The seventeenth- and eighteenth-century progress pieces
Crider, John Richard
Doctor of Philosophy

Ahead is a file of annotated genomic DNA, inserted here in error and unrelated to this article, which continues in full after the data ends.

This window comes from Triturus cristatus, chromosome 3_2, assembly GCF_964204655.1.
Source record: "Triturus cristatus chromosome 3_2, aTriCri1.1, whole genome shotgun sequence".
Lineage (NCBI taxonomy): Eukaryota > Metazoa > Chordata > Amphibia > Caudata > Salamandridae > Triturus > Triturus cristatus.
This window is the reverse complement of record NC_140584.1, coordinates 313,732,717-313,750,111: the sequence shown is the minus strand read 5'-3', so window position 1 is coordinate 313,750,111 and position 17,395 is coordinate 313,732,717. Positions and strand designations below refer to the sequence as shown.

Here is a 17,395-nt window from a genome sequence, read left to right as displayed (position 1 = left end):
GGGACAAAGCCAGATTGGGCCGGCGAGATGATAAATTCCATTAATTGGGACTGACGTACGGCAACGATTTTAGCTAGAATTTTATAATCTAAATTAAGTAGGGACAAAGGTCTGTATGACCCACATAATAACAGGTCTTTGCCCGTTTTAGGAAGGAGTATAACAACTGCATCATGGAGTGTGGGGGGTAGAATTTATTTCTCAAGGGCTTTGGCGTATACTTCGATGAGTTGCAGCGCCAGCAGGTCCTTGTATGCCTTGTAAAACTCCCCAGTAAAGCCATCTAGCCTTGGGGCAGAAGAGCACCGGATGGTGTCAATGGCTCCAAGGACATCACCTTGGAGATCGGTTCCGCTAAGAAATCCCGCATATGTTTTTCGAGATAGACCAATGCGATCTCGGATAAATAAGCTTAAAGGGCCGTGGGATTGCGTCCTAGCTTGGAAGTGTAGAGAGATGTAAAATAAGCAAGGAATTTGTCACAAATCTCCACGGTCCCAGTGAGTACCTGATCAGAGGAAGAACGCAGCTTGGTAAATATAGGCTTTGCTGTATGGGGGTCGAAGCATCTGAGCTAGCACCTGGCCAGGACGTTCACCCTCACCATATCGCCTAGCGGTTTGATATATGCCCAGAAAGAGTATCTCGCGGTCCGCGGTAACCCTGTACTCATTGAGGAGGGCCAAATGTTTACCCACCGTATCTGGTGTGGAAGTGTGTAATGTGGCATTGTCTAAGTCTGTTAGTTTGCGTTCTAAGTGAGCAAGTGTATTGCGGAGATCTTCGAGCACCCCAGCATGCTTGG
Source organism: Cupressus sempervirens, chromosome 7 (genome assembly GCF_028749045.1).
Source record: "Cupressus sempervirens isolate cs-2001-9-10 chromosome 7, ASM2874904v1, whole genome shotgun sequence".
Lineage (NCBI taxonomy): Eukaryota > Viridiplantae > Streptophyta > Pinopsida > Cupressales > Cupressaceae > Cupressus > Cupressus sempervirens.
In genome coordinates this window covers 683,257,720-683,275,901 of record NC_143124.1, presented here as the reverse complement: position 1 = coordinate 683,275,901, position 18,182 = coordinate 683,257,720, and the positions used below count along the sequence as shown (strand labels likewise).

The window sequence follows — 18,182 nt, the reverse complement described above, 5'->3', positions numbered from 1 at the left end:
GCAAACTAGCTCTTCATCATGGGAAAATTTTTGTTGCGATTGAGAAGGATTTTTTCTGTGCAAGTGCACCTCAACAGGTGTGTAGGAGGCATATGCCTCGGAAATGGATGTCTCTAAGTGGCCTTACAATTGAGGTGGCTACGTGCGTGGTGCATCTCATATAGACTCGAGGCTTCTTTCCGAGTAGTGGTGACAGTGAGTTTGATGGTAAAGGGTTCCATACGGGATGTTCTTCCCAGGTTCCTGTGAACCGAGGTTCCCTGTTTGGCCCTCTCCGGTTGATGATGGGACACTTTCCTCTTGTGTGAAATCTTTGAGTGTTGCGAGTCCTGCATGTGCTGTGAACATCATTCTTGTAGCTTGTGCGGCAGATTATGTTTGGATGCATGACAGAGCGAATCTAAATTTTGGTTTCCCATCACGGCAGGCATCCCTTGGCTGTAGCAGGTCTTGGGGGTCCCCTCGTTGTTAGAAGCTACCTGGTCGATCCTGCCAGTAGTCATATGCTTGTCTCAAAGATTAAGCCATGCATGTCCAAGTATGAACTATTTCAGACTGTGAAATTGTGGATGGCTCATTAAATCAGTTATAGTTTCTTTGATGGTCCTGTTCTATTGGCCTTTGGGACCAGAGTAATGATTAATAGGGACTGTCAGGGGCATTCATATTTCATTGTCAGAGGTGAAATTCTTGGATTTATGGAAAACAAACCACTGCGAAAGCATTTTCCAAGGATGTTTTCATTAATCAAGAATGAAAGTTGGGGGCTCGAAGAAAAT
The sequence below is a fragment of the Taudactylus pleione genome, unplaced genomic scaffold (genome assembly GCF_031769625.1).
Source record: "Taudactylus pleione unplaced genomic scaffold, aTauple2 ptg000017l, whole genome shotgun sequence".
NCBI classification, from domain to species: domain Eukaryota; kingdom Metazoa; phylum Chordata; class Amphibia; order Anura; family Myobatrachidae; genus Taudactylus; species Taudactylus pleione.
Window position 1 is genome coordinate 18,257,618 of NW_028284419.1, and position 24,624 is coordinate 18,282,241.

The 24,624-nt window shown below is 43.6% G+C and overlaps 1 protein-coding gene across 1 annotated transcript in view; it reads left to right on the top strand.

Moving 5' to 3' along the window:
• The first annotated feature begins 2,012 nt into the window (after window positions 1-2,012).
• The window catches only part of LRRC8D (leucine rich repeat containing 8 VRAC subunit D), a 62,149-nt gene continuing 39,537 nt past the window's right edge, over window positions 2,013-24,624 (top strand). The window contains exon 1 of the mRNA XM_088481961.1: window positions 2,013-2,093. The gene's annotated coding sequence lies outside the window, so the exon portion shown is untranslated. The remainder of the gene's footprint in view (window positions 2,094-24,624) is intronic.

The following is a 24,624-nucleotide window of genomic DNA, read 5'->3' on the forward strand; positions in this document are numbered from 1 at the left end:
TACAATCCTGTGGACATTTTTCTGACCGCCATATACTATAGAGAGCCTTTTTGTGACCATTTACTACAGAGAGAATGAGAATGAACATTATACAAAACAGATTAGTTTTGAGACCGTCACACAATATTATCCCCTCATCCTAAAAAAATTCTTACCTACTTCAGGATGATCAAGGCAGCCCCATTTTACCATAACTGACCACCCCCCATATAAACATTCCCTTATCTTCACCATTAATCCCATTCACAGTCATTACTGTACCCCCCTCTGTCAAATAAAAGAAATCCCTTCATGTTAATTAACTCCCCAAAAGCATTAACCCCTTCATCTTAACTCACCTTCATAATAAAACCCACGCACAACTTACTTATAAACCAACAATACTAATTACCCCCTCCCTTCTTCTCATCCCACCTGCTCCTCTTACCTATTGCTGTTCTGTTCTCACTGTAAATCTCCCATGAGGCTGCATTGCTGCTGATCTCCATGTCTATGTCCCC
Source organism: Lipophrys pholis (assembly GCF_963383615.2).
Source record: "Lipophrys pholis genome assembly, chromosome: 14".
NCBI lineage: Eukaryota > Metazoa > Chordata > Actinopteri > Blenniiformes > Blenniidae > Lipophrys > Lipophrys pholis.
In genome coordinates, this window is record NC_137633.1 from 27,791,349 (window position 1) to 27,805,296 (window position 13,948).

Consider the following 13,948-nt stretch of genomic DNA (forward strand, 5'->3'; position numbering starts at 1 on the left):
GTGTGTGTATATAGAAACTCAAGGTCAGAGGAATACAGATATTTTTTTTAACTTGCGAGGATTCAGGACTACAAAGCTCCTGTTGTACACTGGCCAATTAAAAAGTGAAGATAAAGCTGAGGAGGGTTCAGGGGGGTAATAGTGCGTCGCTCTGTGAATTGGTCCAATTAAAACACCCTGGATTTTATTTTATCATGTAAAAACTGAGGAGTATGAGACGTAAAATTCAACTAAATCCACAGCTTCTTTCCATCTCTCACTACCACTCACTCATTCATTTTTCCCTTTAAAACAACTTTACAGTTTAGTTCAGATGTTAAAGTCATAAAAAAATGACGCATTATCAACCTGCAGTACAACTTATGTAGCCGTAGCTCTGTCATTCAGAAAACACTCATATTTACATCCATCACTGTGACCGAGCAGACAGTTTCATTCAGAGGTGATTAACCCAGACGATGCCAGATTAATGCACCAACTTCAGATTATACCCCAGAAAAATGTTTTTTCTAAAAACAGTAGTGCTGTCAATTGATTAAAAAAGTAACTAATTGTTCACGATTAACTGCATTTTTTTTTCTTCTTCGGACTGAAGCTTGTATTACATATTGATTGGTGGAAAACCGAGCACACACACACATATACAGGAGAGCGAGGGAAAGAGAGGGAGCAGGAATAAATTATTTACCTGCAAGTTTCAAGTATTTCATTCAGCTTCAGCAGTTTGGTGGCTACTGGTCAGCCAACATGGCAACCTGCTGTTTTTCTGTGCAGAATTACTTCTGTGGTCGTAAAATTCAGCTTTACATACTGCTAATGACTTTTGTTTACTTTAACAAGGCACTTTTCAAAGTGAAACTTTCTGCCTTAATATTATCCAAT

The progress piece takes its name from the metaphor which organizes it. The progress was a journey; and we are particularly familiar with the term in connection with the journey of royalty. Elizabeth I was famous for her progresses through England, and it was during her reign that the word "progress" seems first to have appeared in literary titles. Although the progress piece can be defined, most generally, as a literary work organized in terms of the progress metaphor, inspection of the list of progress pieces reveals that this metaphor served to organize quite different literary works. Thus, in order to attain a clear idea of the progress piece, it is necessary to group its instances into several classes. There are many principles on which classification can be based, but I have relied on three ideas which have been long recognized as useful in literary analysis: the object, the manner, and the effect of the work. Thus the progress pieces may be divided into two large classes, as the literary object is a biographical or a historical sequence, a life career of a man or a historical career of an idea. Within these classes further distinctions are useful. The biographical pieces fall into three groups according to their manner: There are pieces which present the career of man through allegory; other pieces use a predominantly expository method; and others are mimetic, imitating life-sequences somewhat in the manner of prose fiction. Further distinctions are sometimes helpful within these latter classifications. On the basis of object, the allegorical pieces may be divided into general and topical allegories; while on the basis of effect, the mimetic pieces tend into two groups, ironic-satiric and sentimental-didactic pieces. There is a good deal of similarity among the historical progress pieces and consequently less need of classification, but it is helpful to divide them into a few groups on the basis of the nature and scope of their objects. The ideas of manner and effect are useful in connection with the historical progress pieces not as means of classification but as points of view by which to clarify their formal character and historical significance. Though the intrinsic value of most of the progress pieces is slight, the mere occurrence of some one-hundred-eighty works, and probably more, of one general type, and concentrated primarily in one period, the eighteenth century, is a fact that provokes investigation.